The visual elements not only allow us to distinguish between the multiverses, but they are also integral to another facet of the movie: this is a Chinese-American immigrant story and Chinese symbology is writ large. The circle is a consistent motif seen throughout. The movie opens with the family unit Evelyn, Waymond, and Joy seen in happier times reflected in a round mirror. The laundromat has many washing machines and driers, every one has a round door. The concepts of nihilism and optimism explored in Everything Everywhere All at Once are embodied by the symbols for Yin (darkness) and Yang (light) which together form a circle. In Everything Everywhere All at Once Yin and Yang, the Chinese concepts, are represented by Western objects. Yin is black with a white center (the Everything Bagel) while Yang is white with a black centre (the Googly Eye). At the climax of the movie, Evelyn fixes a Googly eye onto the middle of her forehead, opening a third eye and an awakened consciousness.

Writer Jacqueline Woodson says, “The more specific we are, the more universal something can become”. Everything Everywhere All at Once portrays the Chinese-American immigrant experience in detail, and by doing so makes it more easily relatable to everyone. Code switching is common in immigrant families, where you switch languages depending on who you are talking to, sometimes within the same sentence. How you communicate says a lot about your relationships. The Wang family speak English, Mandarin-Chinese, and Cantonese-Chinese. Evelyn speaks to her father Gong Gong in Cantonese-Chinese but to her husband Waymond in Mandarin-Chinese, indicating Evelyn and Waymond came from different backgrounds, which could have added to Gong Gong’s disapproval of Waymond. Joy speaks predominantly English, having only a few words of Mandarin, but apparently no Cantonese so when Joy tries to talk to Gong Gong it is Mandarin she attempts with. The few words of Mandarin I have were enough that I winced watching Joy try to formulate a sentence, try to contort the few basic words of Mandarin in her vocabulary to convey the desired meaning. Joy, in halting Mandarin asking Gong Gong how his flight was literally translates to “Your airplane, good or not?” Most viewers won’t speak Mandarin, but it didn’t matter. The awkwardness of that exchange is obvious. We can all understand trying to communicate and failing.

And character arcs? Evelyn and Joy have them and their relationship form the core of the story but with Waymond, Everything Everywhere All at Once performs filmic aikido. Waymond is a flighty, ineffectual husband and father when we first meet him but by the end is a warrior who fights with kindness, worthy to be partner to Evelyn’s Verse Jumping hero. But the character of Waymond hasn’t changed at all. The Waymond at the start of the movie is the same Waymond at the end. His character arc happens solely in our minds, in the way we perceive Waymond, because the way we see Waymond changes as the movie plays out, until we finally see him as he truly is.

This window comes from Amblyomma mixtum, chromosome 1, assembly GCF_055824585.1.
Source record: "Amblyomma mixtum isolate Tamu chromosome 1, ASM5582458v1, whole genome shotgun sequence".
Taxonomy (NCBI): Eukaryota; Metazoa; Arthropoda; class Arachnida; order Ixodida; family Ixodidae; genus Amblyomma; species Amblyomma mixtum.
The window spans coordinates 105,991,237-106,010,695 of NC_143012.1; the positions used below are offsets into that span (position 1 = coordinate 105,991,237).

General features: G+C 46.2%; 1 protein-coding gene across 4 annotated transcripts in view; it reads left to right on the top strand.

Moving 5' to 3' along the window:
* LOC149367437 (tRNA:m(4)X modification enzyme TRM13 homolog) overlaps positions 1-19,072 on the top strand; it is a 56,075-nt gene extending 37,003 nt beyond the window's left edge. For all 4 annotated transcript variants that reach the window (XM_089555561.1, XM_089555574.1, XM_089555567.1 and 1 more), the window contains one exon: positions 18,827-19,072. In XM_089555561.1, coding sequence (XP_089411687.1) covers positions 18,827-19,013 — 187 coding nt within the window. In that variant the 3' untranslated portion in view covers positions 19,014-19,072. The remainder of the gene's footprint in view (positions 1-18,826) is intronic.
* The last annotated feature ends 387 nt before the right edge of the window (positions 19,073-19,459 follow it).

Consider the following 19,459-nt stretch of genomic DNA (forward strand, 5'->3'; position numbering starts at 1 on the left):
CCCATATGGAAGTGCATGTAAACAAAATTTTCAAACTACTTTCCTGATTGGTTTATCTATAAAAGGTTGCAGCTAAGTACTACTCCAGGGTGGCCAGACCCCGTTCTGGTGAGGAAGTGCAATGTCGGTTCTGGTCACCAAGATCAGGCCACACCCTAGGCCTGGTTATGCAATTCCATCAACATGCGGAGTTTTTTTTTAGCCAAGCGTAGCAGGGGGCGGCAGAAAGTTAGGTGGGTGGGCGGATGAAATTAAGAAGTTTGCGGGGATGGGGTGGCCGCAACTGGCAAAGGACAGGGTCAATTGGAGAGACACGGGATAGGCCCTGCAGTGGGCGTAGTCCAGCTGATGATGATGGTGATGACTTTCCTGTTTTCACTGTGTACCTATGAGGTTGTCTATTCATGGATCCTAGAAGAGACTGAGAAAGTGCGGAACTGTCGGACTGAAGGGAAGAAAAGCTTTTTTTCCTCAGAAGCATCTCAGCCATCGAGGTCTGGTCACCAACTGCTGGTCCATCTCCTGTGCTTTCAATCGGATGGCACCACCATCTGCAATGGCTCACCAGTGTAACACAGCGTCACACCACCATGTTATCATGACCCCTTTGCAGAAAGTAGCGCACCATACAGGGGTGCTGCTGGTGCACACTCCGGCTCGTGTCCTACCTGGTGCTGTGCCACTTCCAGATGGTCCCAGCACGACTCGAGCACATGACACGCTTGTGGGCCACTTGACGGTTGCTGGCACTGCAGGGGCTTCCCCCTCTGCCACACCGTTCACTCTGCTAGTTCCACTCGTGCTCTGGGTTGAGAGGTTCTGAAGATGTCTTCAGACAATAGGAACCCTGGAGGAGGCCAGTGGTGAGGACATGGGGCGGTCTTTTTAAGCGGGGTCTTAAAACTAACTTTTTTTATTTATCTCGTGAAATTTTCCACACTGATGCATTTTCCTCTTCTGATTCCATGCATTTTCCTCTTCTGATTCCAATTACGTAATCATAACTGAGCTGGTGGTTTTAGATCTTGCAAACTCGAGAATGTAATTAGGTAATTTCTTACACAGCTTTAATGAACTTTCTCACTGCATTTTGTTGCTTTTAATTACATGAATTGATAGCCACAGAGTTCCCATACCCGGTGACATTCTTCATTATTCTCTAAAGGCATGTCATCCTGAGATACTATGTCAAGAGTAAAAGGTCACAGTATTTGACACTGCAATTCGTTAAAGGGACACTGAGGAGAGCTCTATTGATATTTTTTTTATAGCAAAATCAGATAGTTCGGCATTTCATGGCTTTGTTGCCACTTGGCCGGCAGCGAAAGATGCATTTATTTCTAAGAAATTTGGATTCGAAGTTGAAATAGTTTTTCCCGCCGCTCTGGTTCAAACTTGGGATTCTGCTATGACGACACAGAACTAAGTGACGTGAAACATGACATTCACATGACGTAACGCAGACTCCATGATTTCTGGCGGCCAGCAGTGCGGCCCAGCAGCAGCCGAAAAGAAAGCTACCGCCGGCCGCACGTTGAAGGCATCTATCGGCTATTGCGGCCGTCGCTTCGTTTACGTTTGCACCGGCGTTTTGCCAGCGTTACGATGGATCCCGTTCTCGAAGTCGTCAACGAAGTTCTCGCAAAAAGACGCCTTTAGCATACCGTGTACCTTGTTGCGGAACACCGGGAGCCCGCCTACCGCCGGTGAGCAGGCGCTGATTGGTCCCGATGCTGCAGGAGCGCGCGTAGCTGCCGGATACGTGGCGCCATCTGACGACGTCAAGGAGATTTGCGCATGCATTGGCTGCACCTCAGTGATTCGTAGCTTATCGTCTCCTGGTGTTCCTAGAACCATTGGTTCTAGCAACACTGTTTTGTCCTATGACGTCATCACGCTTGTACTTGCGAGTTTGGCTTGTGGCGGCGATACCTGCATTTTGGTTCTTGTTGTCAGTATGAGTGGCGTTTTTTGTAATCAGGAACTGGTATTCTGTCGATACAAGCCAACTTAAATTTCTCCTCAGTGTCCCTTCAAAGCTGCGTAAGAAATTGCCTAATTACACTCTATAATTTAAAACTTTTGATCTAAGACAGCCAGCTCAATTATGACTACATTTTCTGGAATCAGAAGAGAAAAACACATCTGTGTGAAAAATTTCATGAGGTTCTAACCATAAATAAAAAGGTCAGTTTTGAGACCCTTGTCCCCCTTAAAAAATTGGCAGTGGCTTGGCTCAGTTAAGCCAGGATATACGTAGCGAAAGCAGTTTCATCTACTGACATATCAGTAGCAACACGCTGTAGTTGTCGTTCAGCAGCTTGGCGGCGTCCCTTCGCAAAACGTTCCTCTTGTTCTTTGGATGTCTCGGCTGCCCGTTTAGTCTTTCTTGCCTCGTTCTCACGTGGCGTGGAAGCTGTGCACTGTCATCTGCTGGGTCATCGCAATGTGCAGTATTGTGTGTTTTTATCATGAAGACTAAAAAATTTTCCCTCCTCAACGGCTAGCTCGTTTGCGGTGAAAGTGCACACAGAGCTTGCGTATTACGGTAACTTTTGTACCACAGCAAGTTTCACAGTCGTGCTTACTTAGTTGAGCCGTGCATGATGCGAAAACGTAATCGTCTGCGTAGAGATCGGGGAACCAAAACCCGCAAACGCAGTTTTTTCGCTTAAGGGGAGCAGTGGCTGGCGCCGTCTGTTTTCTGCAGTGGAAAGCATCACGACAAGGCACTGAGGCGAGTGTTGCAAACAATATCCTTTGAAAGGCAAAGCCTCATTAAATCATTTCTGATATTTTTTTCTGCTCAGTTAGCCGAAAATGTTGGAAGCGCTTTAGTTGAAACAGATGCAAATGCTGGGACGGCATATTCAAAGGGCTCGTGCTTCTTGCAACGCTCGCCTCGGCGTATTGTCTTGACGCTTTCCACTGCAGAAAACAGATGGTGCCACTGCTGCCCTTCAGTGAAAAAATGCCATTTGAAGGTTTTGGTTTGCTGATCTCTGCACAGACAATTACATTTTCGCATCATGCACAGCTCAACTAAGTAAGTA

The family drama plays out against a backdrop of multiple universes and much wackiness. I mean, can we talk about the fight sequences? An early high is the fannypack fight, which takes the Chinese Dad accessory to the next level. The inspiration is clearly Hong Kong action movies specifically the ones of Jackie Chan that typically feature the use of weapons improvised from everyday objects. And what is more everyday than a fannypack? Brothers Andy and Brian Le of Youtube channel @MartialClub are fight choreographers as well as performers, drawing inspiration from Hong Kong action movies. In Everything Everywhere All at Once they not only get to showcase their skills, but also get to fight in a scene with Michelle Yeoh who first came to prominence in the Hong Kong action movies they loved, thus completing the circle.

Everything Everywhere All at Once features a genuine ensemble cast, every actor is exceptional. Michelle Yeoh turns in a career defining performance showcasing her ability for comedy, action, and drama. Ke Huy Quan back after nearly two decades away from the screen is the heart of the story: “The only thing I do know is that we have to be kind. Please, be kind especially when we don’t know what’s going on.” A simple message. But so powerful. Stephanie Hsu who I knew from “The Marvelous Mrs. Maisel” puts in a breakout performance as Joy/Jobu. Jamie-Lee Curtis as Deirdre the unlovable IRS auditor we come to love. And what more needs to be said about James Hong, who boasts over 400 actor credits spanning almost seven decades?

And THAT rock scene. If you had said that I would be laughing and crying at a scene featuring two rocks, with no sound save the blowing wind, I would have been incredulous. But that scene would not have worked without us having come to care deeply about Evelyn and Joy. The preceding scenes were filled with noise and mayhem, so by the time we come the rock scene with its quiet serenity, it is much needed relief. It is also the first time Evelyn and Joy aren’t fighting. For once they can just be rocks and “talk” to each other. Just be a rock.

This is a movie of contrasts. The movie’s deeper explorations of meaning are juxtaposed with the absurd. On one hand we are trying to find meaning when nothing matters, while on the other are fights involving buttplugs, and dildoes, not to mention a universe where humans have hotdogs for fingers, or a universe where a raccoon can manipulate a human like a puppet a la “Ratatouille”, to a scene with silent rocks filled with emotion. It shouldn’t work, but it somehow does, and that is a large part of its brilliance.